Those people show up for nostalgia-related reasons, sure, but they also show up because these songs have always been great in a way that continues to transcend their original context. If you listen to Pyromania or Hysteria now, those albums don’t really sound like glam-metal. Their riffs are more sparkly and colossal than anything their big-haired peers were making. The production is too sharp and canny and experimental. Mutt Lange, the guy who produced both of those albums, had done AC/DC’s Back In Black and would go on to do some huge albums for his eventual wife (and then his eventual ex-wife) Shania Twain. On those records, Hysteria in particular, the band had found a monolithic groove that had something to do with both disco and Gary Glitter, while Lange layered on samples and laser-swooshes and weird sound effects. Musically, what Leppard were doing in the late ’80s was a lot closer to what Michael Jackson was doing than what, say, Mötley Crüe were doing.

And to hear those same guys recreating those same sounds, on a big bright stage in the year of our lord 2017, is a truly life-affirming spectacle. Savage sashays down the catwalk that goes out over the crowd, his hair somehow moving even though it’s not exactly blowing. Collen and Campbell trade off guitar solos, with spotlights slowly rising and falling on them alternately. Elliott disappears offstage and then suddenly shows up on a hydraulic riser behind the drums, a top hat having appeared on his head. Allen beams beatifically from behind his enormous kid, Union Jack headphones covering almost his entire head. It’s all just so beautiful.

Would that I could say the same thing about Poison, whose opening set is a cold reminder about the merciless march of time. Poison and I have a history. Their 1988 LP, Open Up And Say… Ahh!, was the first rock album I ever bought, unless Michael Jackson’s Bad counts, which it probably should. The band’s bold, bright party music, with its occasional lapses into cowboy melancholia on the power ballads, pretty much defined the way I thought rock bands were, at least while I was first starting to figure out what rock was. They weren’t as dangerous and Guns N’ Roses, but they seemed to have more fun, to have a better sense of how lucky they were to be making money doing this ridiculous thing. And while their music is unabashedly silly, it remains punchy and immediate and silly, in some profoundly rewarding ways. The riff on a song like “Nothin’ But A Good Time” is really just a slightly cleaned-up version of a Johnny Ramone or Johnny Thunders riff, and a hook like the one on “I Want Action” is as gloriously, stupidly horny as anything Slade ever gave us.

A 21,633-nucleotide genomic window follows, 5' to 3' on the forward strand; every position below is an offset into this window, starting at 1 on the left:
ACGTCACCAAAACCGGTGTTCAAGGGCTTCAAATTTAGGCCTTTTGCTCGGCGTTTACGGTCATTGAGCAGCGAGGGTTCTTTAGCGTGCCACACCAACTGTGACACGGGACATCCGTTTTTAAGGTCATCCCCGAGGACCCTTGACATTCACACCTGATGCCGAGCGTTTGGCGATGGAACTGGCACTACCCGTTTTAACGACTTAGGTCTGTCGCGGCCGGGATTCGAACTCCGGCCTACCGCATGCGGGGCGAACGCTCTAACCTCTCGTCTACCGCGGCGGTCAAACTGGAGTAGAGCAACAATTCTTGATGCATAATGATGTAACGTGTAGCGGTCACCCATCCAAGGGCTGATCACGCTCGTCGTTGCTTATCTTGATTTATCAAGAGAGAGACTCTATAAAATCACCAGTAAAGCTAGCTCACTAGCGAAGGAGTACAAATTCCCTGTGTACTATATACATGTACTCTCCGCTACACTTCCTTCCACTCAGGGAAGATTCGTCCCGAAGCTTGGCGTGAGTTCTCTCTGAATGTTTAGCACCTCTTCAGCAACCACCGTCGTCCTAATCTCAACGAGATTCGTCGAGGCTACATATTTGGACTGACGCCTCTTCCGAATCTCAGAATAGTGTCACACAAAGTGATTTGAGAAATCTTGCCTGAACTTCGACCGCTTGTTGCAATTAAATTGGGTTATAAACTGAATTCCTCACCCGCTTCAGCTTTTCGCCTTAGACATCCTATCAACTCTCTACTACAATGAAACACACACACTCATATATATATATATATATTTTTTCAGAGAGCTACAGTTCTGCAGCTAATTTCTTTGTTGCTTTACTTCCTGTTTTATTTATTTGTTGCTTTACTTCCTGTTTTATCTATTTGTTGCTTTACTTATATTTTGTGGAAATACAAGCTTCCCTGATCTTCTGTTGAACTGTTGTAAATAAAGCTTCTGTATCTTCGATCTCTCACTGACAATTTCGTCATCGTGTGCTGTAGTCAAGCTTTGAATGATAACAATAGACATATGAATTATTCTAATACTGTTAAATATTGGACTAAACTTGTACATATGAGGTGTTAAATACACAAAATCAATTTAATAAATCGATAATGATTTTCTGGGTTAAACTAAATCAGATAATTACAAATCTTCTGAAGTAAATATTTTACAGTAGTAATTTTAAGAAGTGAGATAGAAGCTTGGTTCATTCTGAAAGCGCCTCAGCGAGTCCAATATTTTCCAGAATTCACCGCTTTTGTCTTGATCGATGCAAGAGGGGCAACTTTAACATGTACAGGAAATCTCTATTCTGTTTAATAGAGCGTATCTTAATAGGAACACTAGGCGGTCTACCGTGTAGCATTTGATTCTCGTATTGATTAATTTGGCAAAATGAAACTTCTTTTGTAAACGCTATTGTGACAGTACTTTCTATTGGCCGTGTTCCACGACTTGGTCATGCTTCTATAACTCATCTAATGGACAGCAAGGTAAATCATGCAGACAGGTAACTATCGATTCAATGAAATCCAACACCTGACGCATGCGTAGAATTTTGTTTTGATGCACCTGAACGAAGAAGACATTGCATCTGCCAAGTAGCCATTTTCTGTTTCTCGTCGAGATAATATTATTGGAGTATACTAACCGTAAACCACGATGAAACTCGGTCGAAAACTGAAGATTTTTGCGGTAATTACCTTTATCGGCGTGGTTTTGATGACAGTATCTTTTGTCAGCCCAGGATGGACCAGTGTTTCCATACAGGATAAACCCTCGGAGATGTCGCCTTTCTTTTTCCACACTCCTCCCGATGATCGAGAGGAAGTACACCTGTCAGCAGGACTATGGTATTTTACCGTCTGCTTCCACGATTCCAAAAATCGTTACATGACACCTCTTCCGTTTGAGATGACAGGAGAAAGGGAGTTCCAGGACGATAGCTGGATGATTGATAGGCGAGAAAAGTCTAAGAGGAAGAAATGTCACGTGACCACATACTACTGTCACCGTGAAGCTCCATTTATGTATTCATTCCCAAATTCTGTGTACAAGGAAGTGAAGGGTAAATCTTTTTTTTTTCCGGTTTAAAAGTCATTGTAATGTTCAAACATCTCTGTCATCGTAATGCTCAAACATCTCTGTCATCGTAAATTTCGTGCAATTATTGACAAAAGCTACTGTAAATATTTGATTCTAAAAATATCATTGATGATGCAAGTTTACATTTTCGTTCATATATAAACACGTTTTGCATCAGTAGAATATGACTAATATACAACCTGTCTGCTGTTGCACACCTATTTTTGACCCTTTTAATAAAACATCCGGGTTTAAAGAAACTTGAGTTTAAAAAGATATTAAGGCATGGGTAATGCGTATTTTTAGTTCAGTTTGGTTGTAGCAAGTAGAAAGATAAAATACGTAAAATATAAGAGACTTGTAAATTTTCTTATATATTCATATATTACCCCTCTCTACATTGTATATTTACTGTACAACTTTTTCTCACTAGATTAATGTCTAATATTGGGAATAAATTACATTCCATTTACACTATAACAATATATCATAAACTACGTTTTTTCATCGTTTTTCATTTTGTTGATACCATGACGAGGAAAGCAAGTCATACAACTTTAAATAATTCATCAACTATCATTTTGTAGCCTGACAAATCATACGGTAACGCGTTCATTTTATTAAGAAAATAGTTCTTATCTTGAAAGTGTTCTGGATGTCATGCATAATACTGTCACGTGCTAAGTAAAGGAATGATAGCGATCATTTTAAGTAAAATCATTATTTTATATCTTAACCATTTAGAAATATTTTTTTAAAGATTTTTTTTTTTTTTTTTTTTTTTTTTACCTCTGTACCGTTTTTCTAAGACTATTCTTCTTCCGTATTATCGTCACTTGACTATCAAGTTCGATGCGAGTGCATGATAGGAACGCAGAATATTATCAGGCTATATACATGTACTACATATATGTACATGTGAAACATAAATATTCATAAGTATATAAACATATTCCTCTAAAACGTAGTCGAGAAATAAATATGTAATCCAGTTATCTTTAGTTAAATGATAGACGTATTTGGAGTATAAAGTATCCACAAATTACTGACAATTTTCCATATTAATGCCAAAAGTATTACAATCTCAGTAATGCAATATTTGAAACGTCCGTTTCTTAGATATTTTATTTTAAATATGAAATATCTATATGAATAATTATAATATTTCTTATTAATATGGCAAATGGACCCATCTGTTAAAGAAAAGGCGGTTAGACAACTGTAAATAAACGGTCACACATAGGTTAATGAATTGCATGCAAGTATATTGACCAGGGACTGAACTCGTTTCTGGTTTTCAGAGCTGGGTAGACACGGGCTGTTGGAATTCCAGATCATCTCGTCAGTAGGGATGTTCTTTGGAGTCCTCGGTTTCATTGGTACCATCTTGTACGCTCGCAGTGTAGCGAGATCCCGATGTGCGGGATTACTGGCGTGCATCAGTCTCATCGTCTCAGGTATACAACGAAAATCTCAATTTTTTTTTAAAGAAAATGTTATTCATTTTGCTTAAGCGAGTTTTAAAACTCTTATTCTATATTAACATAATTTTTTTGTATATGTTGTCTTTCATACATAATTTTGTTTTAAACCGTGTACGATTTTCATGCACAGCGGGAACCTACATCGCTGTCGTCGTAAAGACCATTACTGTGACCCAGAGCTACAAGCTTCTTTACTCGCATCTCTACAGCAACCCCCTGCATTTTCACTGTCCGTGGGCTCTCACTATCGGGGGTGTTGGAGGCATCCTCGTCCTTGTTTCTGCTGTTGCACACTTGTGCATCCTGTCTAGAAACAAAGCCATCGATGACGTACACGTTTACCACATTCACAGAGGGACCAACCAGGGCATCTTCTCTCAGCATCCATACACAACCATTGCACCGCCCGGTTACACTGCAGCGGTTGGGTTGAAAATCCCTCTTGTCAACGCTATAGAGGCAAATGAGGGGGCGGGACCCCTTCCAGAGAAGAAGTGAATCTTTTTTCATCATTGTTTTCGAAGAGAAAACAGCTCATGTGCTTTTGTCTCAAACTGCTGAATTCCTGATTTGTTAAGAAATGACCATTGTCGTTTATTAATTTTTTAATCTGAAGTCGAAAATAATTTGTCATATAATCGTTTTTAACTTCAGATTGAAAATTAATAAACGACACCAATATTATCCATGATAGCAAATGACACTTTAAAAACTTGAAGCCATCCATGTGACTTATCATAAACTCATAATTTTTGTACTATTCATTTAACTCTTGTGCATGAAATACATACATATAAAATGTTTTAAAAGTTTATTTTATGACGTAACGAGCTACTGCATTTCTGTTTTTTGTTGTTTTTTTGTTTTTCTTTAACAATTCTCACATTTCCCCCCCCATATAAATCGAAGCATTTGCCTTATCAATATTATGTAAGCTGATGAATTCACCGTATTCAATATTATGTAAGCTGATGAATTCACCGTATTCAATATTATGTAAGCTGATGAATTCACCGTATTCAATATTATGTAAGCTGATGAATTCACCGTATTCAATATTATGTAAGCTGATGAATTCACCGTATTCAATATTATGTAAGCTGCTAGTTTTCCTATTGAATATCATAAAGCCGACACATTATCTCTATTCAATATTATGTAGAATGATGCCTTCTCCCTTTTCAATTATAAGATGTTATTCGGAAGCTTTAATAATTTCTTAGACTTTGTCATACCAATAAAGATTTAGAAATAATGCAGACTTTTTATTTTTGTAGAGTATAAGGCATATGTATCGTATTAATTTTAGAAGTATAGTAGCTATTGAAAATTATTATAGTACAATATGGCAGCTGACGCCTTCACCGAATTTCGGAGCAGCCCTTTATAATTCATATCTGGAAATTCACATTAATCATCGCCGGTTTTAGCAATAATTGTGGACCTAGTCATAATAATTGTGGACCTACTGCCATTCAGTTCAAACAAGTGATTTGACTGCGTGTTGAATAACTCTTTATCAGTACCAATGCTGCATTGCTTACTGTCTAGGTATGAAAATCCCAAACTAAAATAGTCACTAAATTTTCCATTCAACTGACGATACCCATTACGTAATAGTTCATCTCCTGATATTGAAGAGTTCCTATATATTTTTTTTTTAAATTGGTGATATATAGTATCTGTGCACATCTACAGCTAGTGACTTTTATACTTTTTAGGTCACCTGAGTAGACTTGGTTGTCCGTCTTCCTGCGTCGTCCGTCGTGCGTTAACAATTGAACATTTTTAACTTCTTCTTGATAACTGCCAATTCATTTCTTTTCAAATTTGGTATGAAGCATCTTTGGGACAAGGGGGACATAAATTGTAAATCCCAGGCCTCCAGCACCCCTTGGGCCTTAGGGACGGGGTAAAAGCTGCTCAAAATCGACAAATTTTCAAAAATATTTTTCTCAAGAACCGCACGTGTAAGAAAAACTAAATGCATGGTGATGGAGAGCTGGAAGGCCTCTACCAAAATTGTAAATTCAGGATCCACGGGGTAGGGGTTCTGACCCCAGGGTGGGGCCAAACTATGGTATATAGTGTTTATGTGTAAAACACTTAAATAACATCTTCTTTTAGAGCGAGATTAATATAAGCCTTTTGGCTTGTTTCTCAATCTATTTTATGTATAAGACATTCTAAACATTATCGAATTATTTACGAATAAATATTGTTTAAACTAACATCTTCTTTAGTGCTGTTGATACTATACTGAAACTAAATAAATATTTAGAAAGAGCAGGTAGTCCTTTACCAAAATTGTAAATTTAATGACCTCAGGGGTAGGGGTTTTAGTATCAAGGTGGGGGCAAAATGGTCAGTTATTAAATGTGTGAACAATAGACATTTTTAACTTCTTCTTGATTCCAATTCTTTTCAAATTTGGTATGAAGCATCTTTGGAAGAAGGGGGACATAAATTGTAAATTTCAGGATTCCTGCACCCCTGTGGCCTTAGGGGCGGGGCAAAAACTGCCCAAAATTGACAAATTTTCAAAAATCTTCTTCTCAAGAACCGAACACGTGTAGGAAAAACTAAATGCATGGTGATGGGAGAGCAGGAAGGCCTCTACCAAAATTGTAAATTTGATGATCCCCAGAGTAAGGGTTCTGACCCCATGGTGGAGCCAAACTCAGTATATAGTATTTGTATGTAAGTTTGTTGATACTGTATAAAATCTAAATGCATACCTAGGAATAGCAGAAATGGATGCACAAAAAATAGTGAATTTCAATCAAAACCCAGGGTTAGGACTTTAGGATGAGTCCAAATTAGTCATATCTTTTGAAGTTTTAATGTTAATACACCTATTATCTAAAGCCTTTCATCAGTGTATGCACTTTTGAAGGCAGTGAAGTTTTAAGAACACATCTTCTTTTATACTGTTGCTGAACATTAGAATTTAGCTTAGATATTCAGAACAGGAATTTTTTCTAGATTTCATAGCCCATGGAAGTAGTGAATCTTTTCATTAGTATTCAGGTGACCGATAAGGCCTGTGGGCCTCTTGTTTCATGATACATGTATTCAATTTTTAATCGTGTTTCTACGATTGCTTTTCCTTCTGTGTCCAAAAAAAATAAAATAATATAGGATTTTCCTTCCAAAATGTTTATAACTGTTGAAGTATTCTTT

They still have those songs, but they don’t have much else. Bret Michaels continues to look the part. As someone who spent entirely too many hours watching Michaels’ mid-’00s VH1 dating show Rock Of Love — it should’ve been called The Trashelor — it’s fun to see that he hasn’t changed a single bit since then. He dresses the same: cowboy boots, embroidered jeans, sleeveless T-shirt of his own band, bedazzled cowboy hat. There’s a guy offstage whose job seems to be to throw Michaels his instruments mid-song — a harmonica, some maracas — and Michaels always catches them, and it always looks cool. (Michaels always throws his acoustic guitars to the same guy, and I only saw him drop one of them once.) But Michaels’ voice is shot. He can’t hit the same high notes that he once could, and he makes up for it by adding a superfluous “nyah” syllable-grunt onto the end of every line. As in: “You give me something to believe innnnn-nyah.” On the immortal sad-cowboy ballad “Every Rose Has Its Thorn,” he gives up entirely and lets the crowd sing his chorus back at him. They probably do a better job.